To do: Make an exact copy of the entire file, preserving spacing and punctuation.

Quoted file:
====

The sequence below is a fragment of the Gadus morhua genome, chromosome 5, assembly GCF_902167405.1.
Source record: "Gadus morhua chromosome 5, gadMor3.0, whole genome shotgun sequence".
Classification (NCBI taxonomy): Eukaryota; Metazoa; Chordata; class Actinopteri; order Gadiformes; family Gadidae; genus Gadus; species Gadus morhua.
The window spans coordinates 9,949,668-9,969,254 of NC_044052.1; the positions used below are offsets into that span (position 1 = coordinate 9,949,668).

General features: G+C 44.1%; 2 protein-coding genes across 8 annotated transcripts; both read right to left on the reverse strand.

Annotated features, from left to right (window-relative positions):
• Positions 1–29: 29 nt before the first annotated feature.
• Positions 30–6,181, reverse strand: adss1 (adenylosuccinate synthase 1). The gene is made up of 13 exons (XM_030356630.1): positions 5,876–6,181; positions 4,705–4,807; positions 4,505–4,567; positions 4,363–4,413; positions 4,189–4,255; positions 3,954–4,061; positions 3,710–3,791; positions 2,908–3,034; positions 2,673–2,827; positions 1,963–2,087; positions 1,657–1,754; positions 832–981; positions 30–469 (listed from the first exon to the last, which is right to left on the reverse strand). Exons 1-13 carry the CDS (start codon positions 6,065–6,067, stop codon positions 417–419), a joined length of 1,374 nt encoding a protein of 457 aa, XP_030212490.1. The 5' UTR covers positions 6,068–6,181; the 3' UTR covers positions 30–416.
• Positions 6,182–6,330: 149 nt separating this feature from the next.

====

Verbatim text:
The sequence below is a fragment of the Gadus morhua genome, chromosome 5, assembly GCF_902167405.1.
Source record: "Gadus morhua chromosome 5, gadMor3.0, whole genome shotgun sequence".
Classification (NCBI taxonomy): Eukaryota; Metazoa; Chordata; class Actinopteri; order Gadiformes; family Gadidae; genus Gadus; species Gadus morhua.
The window spans coordinates 9,949,668-9,969,254 of NC_044052.1; the positions used below are offsets into that span (position 1 = coordinate 9,949,668).

General features: G+C 44.1%; 2 protein-coding genes across 8 annotated transcripts; both read right to left on the reverse strand.

Annotated features, from left to right (window-relative positions):
• Positions 1–29: 29 nt before the first annotated feature.
• Positions 30–6,181, reverse strand: adss1 (adenylosuccinate synthase 1). The gene is made up of 13 exons (XM_030356630.1): positions 5,876–6,181; positions 4,705–4,807; positions 4,505–4,567; positions 4,363–4,413; positions 4,189–4,255; positions 3,954–4,061; positions 3,710–3,791; positions 2,908–3,034; positions 2,673–2,827; positions 1,963–2,087; positions 1,657–1,754; positions 832–981; positions 30–469 (listed from the first exon to the last, which is right to left on the reverse strand). Exons 1-13 carry the CDS (start codon positions 6,065–6,067, stop codon positions 417–419), a joined length of 1,374 nt encoding a protein of 457 aa, XP_030212490.1. The 5' UTR covers positions 6,068–6,181; the 3' UTR covers positions 30–416.
• Positions 6,182–6,330: 149 nt separating this feature from the next.